Crafting a Focused Portfolio
For creatives at any stage in their career, but especially for those at the start, a polished portfolio is of monumental importance. Our portfolios act as our stand-in online and often serve as the only means by which we can make a first impression. Beyond just demonstrating your abilities and taste, your portfolio can dictate the direction your career takes. Whether this happens consciously, via strategic decision making, or completely unbeknownst to you depends entirely on the content you choose to include in your portfolio.
More often than not, you won’t be in a position to receive feedback. If you’re passed over for a job you’ve applied for, chances are the hiring director won’t be so generous as to provide critique or explain their rationale for not choosing you. That’s why it’s important to proactively take measures to demonstrate the sorts of qualities those in charge of hiring are looking for.
Put yourself in their shoes. They’re looking through lists of strangers for someone to whom they can entrust their brand’s image. What sort of qualities do you think they want to see? They want someone they can trust. To earn that trust, you need to use your portfolio to sell yourself as dependable and polished. There should be no question about what they might get if they choose to work with you. You may be fresh out of school but your portfolio doesn’t have to look like it.
Your goal is to demonstrate your value as a designer. Naturally, your ability to create something eye-catching will be the thing that pulls them in, but beyond that, you need to keep their attention by showing your ability to solve problems in a systematic fashion. Design is about process and the more of it you can show, the better.
That doesn’t mean to include every single preliminary sketch you do, but just enough to show your thought process and decision-making. Regardless of the work you’re applying for, the ability to communicate your initial ideas with clarity, demonstrate reasoning, and provide evidence of a linear workflow will undoubtedly be appreciated.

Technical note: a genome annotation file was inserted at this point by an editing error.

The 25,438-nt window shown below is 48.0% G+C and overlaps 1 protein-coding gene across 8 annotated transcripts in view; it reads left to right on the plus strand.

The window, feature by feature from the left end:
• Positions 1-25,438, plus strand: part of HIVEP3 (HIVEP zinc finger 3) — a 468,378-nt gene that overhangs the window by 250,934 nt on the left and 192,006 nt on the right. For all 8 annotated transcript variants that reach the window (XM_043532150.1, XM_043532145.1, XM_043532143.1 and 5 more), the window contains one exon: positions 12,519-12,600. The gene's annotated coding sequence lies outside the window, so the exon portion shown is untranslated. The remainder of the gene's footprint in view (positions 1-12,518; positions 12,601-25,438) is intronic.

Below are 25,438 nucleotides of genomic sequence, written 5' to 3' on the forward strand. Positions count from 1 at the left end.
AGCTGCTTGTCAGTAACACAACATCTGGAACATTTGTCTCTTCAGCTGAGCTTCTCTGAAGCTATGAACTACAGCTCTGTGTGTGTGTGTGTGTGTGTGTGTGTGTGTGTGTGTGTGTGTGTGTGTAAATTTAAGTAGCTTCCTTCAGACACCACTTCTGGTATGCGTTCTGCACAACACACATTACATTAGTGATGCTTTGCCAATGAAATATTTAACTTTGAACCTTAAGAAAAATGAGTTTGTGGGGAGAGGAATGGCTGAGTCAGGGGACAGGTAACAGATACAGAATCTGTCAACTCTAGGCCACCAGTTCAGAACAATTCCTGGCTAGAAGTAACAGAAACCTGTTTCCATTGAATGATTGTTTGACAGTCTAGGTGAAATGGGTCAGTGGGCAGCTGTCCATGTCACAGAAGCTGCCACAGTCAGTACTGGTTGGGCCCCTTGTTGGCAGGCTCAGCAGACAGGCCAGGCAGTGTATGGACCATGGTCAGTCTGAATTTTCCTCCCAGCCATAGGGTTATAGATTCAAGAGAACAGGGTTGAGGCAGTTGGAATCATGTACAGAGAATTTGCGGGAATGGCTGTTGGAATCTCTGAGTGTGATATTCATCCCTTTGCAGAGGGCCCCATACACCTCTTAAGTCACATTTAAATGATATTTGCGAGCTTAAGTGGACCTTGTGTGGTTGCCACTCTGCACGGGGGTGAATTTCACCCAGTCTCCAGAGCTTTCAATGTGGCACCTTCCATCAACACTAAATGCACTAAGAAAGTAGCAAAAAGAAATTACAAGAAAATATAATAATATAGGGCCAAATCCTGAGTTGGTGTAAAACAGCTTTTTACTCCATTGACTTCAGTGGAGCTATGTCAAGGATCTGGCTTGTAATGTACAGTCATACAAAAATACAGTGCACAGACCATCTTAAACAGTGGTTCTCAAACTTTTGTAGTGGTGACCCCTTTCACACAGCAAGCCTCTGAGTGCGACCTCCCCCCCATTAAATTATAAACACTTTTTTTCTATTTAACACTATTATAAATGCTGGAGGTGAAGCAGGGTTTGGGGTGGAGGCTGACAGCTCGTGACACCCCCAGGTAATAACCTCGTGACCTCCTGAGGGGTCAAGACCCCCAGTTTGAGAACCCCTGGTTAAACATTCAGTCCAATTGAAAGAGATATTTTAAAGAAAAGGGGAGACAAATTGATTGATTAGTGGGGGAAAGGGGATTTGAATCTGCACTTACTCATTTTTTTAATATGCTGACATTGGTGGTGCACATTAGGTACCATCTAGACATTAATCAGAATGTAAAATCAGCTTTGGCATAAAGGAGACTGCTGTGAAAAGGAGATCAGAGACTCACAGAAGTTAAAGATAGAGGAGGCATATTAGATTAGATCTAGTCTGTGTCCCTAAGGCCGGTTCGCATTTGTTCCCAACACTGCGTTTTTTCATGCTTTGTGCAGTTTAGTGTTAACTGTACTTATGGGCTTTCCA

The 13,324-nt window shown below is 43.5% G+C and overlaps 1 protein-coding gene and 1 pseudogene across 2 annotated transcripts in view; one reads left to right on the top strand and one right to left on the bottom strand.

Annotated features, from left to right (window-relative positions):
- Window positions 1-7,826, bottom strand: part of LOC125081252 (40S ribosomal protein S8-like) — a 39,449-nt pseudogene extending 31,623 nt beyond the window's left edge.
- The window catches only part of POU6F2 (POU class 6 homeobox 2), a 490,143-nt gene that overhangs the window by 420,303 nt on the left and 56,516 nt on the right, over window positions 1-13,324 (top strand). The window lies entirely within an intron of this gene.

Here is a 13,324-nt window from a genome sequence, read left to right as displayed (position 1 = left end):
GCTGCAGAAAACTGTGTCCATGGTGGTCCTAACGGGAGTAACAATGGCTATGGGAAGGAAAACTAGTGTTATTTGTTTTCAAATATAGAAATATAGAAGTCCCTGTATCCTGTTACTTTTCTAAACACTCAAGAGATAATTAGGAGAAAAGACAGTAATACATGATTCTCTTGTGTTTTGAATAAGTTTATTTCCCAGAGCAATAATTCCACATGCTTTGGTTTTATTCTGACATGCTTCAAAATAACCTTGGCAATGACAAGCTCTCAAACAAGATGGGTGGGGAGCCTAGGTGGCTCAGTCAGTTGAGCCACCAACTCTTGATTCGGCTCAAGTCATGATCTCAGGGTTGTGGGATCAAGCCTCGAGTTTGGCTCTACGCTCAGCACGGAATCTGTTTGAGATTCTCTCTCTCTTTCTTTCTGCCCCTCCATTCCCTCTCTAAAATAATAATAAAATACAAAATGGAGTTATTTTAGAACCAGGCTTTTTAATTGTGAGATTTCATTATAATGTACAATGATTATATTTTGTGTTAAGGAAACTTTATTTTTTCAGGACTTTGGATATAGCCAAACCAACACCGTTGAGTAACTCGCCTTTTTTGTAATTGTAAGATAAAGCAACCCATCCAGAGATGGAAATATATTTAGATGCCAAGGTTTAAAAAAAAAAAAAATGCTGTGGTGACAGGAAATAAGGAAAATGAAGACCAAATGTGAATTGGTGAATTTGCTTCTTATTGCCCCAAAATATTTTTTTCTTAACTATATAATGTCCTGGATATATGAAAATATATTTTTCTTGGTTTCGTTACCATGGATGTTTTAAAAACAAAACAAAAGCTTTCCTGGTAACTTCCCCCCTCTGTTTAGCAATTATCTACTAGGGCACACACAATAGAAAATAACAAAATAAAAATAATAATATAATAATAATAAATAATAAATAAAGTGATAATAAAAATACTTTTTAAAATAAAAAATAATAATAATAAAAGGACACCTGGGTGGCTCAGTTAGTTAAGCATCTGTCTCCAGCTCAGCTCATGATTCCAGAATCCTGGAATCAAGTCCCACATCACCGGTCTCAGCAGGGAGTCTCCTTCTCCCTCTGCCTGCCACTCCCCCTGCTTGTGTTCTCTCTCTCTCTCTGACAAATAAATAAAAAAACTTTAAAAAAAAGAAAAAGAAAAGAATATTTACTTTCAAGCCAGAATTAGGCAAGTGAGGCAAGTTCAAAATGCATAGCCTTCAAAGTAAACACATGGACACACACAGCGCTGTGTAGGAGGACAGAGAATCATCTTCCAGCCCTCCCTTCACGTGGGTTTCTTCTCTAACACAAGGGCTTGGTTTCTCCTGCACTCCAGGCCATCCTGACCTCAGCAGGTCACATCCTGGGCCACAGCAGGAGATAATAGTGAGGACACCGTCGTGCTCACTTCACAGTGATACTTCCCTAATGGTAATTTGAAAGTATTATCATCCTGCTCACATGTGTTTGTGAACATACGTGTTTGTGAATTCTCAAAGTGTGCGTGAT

Another quality you’ll want to demonstrate is intent. Your portfolio will be judged by the weakest piece, so everything you decide to include should have a reason to be there. If you’re hired, you’ll be in a position where they will be relying on you to make decisions. A portfolio full of random pieces from various student projects communicates indecision. It feels like you don’t yet know who you are or what you want, neither of which instills confidence.
At the beginning, when your body of work is still small, it’s tempting to include everything you’ve ever worked on, but there’s good reason not to. You may think that it’s important to demonstrate range, and in some instances, this might be the case. Say you’re applying for an in-house position in which you’ll be responsible for everything from print campaigns to web design and social media content. For such a role, it would make sense to create a portfolio that demonstrates your capabilities in each area. The problem with using your student work in this scenario is twofold.
First, your student work spans your entire time spent in school, and the quality of any given piece will reflect whichever stage along that journey in which it was made. Your portfolio should reflect only your current abilities. Including anything less can do more harm than good. The second problem with using student work is that as a whole, it isn’t cohesive.
If the goal is to demonstrate range, rather than using individual pieces from various school projects, try creating a hypothetical brand and design a branding system that includes all the sorts of collateral you would be making for an in-house role. Personal projects like these will give those in charge of hiring a better idea of how you would tackle various applications while working within the parameters of an established style.
Personal projects also provide you the means of steering your career into a direction of your choosing. Say, for example, you’re a graphic designer and over the course of your student career, you’ve found packaging design to be the most enjoyable. Build a portfolio that makes it clear this is the kind of work you aim to do.
Take some time to complete some personal projects reflective of the type of work you want to do and allow these to serve as your portfolio. Think about how to highlight your skills within the scope of each project’s collateral. Even if your sole focus is package design, think about how you can demonstrate your knowledge of graphic design fundamentals and principles within those parameters. Even within this somewhat narrow scope, you can still demonstrate range by designing different types of packaging like beverages, cosmetics, and food.
Personal projects often lead to more interesting results, as you are in control from start to finish. Your portfolio is your stand-in, serving as your first point of contact with potential employers, so the more accurately you can convey yourself through the work, the better. Choosing something of personal interest will make the process more fun as well as make you more invested in the outcome. If you have fun while designing, it will show through the work and increase your chances of landing work in a similar vein.
Taylor is the Managing Editor of Notes on Design. Taylor is a graphic designer, illustrator, and Design Lead at Weirdsleep.